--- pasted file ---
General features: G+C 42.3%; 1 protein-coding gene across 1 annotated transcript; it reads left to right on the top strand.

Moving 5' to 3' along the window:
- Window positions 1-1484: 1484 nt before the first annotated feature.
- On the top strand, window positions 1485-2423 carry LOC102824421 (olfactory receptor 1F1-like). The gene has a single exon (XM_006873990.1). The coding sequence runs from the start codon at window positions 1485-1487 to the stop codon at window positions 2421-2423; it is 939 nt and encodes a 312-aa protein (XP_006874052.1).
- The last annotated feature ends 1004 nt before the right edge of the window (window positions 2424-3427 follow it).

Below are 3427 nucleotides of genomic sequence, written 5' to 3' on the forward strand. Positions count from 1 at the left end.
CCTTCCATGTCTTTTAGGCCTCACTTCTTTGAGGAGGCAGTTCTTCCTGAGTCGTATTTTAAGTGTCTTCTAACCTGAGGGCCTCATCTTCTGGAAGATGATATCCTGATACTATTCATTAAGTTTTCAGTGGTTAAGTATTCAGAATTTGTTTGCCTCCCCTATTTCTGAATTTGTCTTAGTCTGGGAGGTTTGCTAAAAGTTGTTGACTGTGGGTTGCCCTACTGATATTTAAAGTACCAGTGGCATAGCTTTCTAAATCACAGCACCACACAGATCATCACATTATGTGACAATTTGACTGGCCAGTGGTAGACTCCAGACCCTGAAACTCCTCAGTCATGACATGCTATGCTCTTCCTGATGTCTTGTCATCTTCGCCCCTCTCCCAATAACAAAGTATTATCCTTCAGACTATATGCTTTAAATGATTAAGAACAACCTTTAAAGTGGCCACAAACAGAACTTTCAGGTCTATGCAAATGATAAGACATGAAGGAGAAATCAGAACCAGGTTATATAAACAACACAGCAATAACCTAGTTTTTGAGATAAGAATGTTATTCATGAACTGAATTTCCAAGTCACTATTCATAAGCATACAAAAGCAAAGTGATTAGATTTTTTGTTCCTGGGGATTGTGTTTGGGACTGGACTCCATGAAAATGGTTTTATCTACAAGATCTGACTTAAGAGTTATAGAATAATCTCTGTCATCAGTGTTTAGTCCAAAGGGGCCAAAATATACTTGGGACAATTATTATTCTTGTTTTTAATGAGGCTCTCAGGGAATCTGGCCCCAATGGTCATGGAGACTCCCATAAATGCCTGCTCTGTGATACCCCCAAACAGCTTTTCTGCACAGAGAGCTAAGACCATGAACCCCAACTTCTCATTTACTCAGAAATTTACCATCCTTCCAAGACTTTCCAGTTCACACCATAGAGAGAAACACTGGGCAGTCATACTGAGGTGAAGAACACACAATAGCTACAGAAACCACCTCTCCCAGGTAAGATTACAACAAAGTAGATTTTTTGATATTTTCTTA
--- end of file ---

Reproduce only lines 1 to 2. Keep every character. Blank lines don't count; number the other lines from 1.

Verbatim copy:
General features: G+C 42.3%; 1 protein-coding gene across 1 annotated transcript; it reads left to right on the top strand.

Moving 5' to 3' along the window: